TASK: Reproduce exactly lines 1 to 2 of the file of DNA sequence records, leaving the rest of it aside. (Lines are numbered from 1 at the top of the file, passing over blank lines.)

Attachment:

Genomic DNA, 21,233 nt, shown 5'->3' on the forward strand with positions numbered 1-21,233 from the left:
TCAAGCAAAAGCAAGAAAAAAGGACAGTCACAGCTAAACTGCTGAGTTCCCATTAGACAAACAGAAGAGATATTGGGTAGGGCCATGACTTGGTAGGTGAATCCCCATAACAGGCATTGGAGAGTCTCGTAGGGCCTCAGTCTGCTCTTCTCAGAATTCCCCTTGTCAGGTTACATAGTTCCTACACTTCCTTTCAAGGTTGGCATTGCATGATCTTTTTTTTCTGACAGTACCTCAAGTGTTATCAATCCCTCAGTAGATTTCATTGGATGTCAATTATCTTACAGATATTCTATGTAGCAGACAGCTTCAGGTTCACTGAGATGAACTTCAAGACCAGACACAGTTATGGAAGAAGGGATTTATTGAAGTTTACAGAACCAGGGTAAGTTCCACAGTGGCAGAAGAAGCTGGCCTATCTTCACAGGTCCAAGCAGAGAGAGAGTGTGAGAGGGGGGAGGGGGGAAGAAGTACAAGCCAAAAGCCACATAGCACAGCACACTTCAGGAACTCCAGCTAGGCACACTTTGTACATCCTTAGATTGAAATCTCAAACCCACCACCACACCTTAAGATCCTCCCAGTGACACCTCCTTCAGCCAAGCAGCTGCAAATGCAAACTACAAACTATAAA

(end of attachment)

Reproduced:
Genomic DNA, 21,233 nt, shown 5'->3' on the forward strand with positions numbered 1-21,233 from the left:
TCAAGCAAAAGCAAGAAAAAAGGACAGTCACAGCTAAACTGCTGAGTTCCCATTAGACAAACAGAAGAGATATTGGGTAGGGCCATGACTTGGTAGGTGAATCCCCATAACAGGCATTGGAGAGTCTCGTAGGGCCTCAGTCTGCTCTTCTCAGAATTCCCCTTGTCAGGTTACATAGTTCCTACACTTCCTTTCAAGGTTGGCATTGCATGATCTTTTTTTTCTGACAGTACCTCAAGTGTTATCAATCCCTCAGTAGATTTCATTGGATGTCAATTATCTTACAGATATTCTATGTAGCAGACAGCTTCAGGTTCACTGAGATGAACTTCAAGACCAGACACAGTTATGGAAGAAGGGATTTATTGAAGTTTACAGAACCAGGGTAAGTTCCACAGTGGCAGAAGAAGCTGGCCTATCTTCACAGGTCCAAGCAGAGAGAGAGTGTGAGAGGGGGGAGGGGGGAAGAAGTACAAGCCAAAAGCCACATAGCACAGCACACTTCAGGAACTCCAGCTAGGCACACTTTGTACATCCTTAGATTGAAATCTCAAACCCACCACCACACCTTAAGATCCTCCCAGTGACACCTCCTTCAGCCAAGCAGCTGCAAATGCAAACTACAAACTATAAA